Queen Mary was one of Hocking Glass' patterns available in crystal, pink and limited ruby red. (Crystal depression glass means it is clear.) England crowned King George V in 1910, making his wife, Mary of Teck, Queen Mary. Americans were interested in royalty in the 1930s and using names like "Queen Mary" or "Coronation" drew upon that fascination and glamour. Hocking introduced Queen Mary in 1936.
Queen Mary is strongly ribbed, with vertical pointed ribs. If you look down the top of a coffee cup you can see that the ribs are triangular shaped and end in points. About the only other pattern with vertical ribs is Jeannette's Anniversary and the shapes are completely different. Anniversary has an impressed star in the center and the tops of the ribs are indented. You are not likely to mistake these two designs. Heisey's Ridgeleigh has ribs but you can clearly differentiate by quality of glass and the ribs in Queen Mary are more pointed and sharp.
Queen Mary came in a complete dinner service, plates, cups, bowls and serving pieces such as relish trays, creamer, sugar and platters. The tumblers are scarce. Particularly nice pieces are the candlestick, covered butter or preserves bowl and the 3-part relish that is shaped like a cloverleaf. The candlestick is one of the cutest pieces of depression glass and looks like a saguaro cactus with room for two candles. The butter is shown in the composite photo. It is larger than many butter dishes and shaped like a bowl with a lid. It is sometimes listed as a preserves bowl since it could serve jam or condiments and it is big enough to serve small items on your dinner table.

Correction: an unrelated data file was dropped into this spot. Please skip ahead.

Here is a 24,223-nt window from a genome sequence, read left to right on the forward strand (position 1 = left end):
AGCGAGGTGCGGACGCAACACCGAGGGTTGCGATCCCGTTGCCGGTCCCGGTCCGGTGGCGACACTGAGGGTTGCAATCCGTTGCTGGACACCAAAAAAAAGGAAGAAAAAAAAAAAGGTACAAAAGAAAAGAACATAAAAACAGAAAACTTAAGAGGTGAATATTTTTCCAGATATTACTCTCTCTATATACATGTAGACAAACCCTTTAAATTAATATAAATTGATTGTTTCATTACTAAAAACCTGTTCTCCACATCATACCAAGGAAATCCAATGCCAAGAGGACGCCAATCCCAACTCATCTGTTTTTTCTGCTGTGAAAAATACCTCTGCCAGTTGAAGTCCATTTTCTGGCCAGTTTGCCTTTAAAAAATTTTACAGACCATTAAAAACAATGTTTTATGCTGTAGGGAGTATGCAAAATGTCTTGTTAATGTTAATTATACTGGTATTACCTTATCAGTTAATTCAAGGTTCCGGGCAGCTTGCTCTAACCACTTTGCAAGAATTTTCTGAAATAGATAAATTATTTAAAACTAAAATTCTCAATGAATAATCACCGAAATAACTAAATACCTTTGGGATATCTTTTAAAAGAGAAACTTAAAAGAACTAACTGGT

When buying Queen Mary watch out for roughness and chips in the vertical ribs. The ribs are sharp and easy to chip. If you are like many people, you check the top rims and seams, but you will want to check the sides. We've mistakenly bought several pieces with perfect rims but gouges on the sides. Also check the candlestick around the candle holes to be sure there are no cracks, and look at inner and outer rims of bowls and plates.
Manhattan and Park Avenue